John Reid claimed for a pouffe and a glittery loo seat on MPs' expenses
(First published: 10 May 2009)
Iain Wright and Tom Watson lavish £100,000 on shared central London flat on MPs' expenses
Kevin Brennan had £450 for television delivered to family home on MPs' expenses
MPs' expenses: Lord Carey, former Archbishop of Canterbury, condemns 'culture of abuse'

A few comments:
- note how a very early reaction was for the 'Parliamentary authorities' to call in the police to try and find the 'leaks', so outraged were they that a light had been shone on their corrupt 'shenanigans'
- quickly followed by a rather less knee-jerk reaction when some MPs realise that the public reaction is fury, mingled with derisive laughter, at their initial squeals condemning the Telegraph;
- the 'Dear leader' quickly tries to distance himself from the goings-on amongst his 'underlings'. True leadership indeed!
- the bald-faced effrontery of some of the claims and attempts to justify them stretches credulity way beyond reasonable limits;

(*) - there have been some comments in the media today that this story may reflect some kind of 'homophobic' prejudice on the part of the Telegraph; my own view is that whilst the copy-writer has given the piece a title with somewhat unpleasant overtones in this respect no doubt for pithiness and to catch the eye, the way the article is written is not in any way 'homophobic'.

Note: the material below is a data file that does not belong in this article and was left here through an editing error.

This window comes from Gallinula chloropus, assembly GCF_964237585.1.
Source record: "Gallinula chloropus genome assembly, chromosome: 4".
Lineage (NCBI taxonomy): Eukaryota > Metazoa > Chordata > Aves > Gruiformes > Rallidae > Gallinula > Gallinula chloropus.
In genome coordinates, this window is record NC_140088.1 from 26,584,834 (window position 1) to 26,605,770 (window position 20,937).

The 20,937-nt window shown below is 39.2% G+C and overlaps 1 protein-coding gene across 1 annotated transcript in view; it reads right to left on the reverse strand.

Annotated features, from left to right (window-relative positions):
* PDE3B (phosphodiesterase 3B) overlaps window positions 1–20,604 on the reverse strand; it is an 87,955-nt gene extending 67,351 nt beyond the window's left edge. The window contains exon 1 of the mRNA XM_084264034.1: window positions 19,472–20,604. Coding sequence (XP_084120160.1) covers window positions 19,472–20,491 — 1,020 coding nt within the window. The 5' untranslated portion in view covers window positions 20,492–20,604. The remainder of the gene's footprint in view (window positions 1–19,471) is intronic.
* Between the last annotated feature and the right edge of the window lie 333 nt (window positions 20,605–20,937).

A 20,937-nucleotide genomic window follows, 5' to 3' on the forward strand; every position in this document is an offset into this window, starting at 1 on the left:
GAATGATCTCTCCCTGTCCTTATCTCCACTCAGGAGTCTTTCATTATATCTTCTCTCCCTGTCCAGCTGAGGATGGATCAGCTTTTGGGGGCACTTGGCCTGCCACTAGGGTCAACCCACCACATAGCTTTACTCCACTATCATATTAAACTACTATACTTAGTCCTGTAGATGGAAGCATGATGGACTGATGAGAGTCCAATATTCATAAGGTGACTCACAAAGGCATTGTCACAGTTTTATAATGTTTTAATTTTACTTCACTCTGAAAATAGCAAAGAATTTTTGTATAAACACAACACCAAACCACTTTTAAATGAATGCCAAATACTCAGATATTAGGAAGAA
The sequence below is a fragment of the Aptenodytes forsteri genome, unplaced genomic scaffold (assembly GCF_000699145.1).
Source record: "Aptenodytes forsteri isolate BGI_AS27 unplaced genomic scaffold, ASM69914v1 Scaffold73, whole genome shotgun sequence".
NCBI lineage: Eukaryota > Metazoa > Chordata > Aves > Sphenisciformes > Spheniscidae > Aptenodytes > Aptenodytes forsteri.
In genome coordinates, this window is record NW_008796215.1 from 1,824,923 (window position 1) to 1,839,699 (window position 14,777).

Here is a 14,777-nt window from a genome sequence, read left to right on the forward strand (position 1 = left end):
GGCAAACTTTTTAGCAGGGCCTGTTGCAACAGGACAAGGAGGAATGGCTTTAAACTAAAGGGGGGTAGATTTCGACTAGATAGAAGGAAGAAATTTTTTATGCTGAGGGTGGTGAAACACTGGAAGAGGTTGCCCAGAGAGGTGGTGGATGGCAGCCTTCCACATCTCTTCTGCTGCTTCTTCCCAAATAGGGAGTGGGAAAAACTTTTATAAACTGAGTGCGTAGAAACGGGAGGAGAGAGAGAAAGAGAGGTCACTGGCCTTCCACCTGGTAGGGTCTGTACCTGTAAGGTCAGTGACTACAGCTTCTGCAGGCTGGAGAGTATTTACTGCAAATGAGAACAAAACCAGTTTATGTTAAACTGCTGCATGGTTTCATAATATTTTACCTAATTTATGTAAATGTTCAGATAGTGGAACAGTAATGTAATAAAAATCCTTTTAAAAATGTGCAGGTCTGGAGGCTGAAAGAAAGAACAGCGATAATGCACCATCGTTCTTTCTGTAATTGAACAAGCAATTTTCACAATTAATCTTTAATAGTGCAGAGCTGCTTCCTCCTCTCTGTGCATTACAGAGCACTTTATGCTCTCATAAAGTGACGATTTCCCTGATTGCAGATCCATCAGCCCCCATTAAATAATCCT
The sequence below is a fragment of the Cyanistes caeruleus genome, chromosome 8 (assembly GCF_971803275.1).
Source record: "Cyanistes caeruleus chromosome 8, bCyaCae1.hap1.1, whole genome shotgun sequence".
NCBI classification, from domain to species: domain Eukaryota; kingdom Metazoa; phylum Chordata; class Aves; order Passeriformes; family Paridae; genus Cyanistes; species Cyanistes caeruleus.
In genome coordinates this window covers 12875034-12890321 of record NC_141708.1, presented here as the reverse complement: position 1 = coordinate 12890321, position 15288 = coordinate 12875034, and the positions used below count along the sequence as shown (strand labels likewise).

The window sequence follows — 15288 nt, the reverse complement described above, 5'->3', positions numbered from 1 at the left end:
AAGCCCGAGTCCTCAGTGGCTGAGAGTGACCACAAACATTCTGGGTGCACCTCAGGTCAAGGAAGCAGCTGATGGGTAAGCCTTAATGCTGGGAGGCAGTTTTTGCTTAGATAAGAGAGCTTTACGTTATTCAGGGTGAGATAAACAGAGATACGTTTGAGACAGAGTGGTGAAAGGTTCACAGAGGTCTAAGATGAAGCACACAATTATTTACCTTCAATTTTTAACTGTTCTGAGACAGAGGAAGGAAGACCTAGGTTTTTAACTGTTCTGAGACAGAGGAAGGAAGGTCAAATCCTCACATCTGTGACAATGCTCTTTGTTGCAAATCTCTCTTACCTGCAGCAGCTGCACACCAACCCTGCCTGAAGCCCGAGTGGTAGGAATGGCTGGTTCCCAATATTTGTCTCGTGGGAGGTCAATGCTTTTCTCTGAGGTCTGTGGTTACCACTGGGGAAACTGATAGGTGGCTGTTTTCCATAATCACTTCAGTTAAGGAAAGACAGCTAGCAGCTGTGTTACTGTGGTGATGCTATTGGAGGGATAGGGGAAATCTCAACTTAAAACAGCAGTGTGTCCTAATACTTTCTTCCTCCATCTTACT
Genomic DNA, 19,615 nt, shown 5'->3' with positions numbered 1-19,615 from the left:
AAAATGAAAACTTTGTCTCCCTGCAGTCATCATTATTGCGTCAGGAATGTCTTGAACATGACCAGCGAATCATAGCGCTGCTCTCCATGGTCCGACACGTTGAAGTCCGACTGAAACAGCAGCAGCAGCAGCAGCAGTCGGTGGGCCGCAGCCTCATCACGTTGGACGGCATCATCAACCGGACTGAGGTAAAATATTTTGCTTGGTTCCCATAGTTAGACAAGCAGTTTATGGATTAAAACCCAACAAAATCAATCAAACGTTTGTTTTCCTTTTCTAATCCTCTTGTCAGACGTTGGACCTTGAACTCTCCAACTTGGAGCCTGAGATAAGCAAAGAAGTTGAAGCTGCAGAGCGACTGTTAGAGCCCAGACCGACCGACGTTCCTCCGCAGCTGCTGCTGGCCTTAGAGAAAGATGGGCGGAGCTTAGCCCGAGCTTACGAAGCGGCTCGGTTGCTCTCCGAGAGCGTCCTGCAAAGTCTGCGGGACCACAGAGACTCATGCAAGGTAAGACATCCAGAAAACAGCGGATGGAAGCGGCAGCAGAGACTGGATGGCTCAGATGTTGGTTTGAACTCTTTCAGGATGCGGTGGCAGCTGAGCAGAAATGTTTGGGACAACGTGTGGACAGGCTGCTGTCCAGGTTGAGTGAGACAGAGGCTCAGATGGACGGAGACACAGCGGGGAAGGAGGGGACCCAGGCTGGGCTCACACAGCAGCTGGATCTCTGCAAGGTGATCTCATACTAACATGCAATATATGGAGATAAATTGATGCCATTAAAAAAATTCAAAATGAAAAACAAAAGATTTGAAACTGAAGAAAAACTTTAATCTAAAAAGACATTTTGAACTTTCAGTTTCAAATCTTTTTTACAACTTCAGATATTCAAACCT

1. I am of an age to find myself nearly speechless at the whole farrago. I worked for all my life in the public sector - nationalised industry and local government and the ethos was it's public money we have a duty to be frugal with it. So in claiming expenses the key was a strong scrutiny and an expectation that any reibursement had to be of modest and reasonable additional expenditure actually and necessarily incurred and there was no give in the expenses clerk!

    It seems to me that we have a majority of MPs who believe that ethics is a large county north east of London. I really cannot believe what some of them are reported as claiming - my pride wouldn't let me put most of these things through. My take is that clearly these gentry have no shame and the voters will know what to do with them when the time comes. Unfortunately some of the good will go down with the bad.